Showing posts from March, 2009

IoC Container Vs. Service Locator

I had a conversation over the weekend with one of my colleagues because I didn't understand the difference between an Inversion of Control (IoC) container and a Service Locator. After our twitter conversation, I had to go back and read the article by Martin Fowler on the topic. Although the article is dated, it provides some valuable information. That information along with my colleague's information clarified the difference.

The confusion was mostly because both tools provide similar services, both provide run time resolution of dependencies. Also when improperly used, an IoC container can be used in the same fashion as a Service Locator can- as was the case in one of my former projects.

Before I get going too far, let me explain what I mean when I say "run time resolution of dependencies". In order to write testable code in OO we have to write classes that are loosely coupled. No coupling at all would be optimal (for testability), but as any programmer knows, that is…

Using KISS with Demos

I recently prototyped a simple application to see how the simplest form of posting and receiving messages using MSMQ worked. The prototype was a simple WinForms application with two buttons - one for post and one for receive - and a rich textbox to log the activity. All of the logic for the process was in the event handlers for the two buttons. There was no MVP, no separation of layers, no unit testing. The whole form file was no longer than maybe 80 lines of code.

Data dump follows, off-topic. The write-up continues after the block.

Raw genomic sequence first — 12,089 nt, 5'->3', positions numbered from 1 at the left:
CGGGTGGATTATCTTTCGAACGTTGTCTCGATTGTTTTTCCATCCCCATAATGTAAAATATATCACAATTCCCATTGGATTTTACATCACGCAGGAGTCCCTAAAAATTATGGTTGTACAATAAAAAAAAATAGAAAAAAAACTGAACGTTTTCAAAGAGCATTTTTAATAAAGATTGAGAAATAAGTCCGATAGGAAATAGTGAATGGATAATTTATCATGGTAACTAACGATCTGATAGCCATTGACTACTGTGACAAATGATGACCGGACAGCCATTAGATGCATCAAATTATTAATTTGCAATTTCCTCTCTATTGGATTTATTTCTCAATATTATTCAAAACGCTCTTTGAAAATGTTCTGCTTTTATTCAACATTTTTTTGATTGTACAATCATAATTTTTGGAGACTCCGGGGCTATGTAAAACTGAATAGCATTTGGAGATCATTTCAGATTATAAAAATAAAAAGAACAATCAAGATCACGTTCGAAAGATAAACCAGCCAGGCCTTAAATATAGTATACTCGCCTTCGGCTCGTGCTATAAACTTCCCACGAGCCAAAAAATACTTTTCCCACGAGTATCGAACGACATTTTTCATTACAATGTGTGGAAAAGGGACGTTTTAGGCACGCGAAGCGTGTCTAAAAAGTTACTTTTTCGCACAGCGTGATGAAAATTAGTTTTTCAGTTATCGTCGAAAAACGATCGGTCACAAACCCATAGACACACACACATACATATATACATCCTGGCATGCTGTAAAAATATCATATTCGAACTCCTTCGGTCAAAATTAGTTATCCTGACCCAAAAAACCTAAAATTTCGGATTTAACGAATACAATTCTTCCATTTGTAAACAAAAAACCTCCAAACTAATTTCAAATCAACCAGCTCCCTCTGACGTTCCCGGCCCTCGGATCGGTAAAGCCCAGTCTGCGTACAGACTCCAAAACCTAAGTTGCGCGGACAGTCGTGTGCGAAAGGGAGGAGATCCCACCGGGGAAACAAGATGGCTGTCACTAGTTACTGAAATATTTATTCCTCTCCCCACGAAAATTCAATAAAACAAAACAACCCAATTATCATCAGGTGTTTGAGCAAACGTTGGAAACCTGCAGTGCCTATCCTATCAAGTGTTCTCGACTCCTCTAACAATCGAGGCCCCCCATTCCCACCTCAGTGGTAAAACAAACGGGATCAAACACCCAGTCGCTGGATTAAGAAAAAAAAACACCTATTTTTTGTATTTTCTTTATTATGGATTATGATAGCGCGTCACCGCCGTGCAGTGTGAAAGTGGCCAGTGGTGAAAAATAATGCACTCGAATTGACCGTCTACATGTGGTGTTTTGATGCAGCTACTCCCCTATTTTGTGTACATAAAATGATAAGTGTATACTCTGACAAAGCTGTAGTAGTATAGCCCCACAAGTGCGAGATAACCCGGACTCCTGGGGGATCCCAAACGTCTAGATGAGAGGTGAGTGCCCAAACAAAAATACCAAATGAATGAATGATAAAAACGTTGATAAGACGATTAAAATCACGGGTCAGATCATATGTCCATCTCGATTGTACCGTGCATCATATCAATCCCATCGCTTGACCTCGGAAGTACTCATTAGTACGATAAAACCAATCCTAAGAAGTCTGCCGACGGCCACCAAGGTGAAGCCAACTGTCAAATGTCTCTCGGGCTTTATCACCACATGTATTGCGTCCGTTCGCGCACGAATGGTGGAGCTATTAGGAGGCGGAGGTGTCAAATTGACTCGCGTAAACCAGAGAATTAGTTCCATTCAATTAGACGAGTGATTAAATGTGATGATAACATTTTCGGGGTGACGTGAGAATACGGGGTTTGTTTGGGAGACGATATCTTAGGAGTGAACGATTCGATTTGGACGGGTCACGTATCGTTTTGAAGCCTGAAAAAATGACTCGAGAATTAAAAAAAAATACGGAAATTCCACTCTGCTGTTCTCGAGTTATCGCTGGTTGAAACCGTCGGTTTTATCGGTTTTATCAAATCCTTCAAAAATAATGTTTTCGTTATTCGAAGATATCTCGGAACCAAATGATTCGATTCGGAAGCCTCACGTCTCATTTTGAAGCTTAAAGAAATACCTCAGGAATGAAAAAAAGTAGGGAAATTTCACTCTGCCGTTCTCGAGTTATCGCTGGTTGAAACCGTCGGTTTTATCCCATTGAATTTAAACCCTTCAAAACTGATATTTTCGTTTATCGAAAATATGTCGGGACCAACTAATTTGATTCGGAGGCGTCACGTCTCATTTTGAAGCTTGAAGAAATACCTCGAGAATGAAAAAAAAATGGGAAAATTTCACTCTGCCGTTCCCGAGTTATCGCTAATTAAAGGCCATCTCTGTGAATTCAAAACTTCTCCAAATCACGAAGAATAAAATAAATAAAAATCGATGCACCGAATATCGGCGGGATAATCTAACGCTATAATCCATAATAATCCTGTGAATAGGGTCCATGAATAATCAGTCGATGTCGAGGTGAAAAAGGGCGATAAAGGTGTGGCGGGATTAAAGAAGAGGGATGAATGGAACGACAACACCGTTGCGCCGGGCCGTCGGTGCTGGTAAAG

I showed the demo to one of my colleagues and he shook his head in disappointment. Being that we have recently paying attention to the craftsmanship movement on DDD, BDD and the like he asked "Where is the MVP? Where are the unit tests?". I proceeded to explain to him that it was all a simple test that I wanted to perform and I didn't want to clutter my code with unnecessary complexity. Besides, the code was very straight forward and did nothing useful other than demonstrate how to post and receive trivia…

Reasons to Stay Away from CSLA

We've been using CSLA - Component-based Scalable Logical Architecture in a product for approximately one year and while it solves quite a few problems it violates some major good practices.

No Clear Separation of Layers

While at the time that we chose CSLAwe knew very little about domain driven design, it is no excuse for the framework to possess the data access layer within the business object. This makes it extremely difficult to separate the concerns. As a result, it is difficult to mock the data-access layer creating many problems when attempting to perform unit tests. This also puts the additional responsibility of data access on the business object class, violating the Single Responsibility Principle(SRP). Data access layer should be totally separated from the business object period. Having the data access within the within the BO class is not the only additional responsibility placed on the class but is the most significant one I can think of.

No Context Validation

In the CS…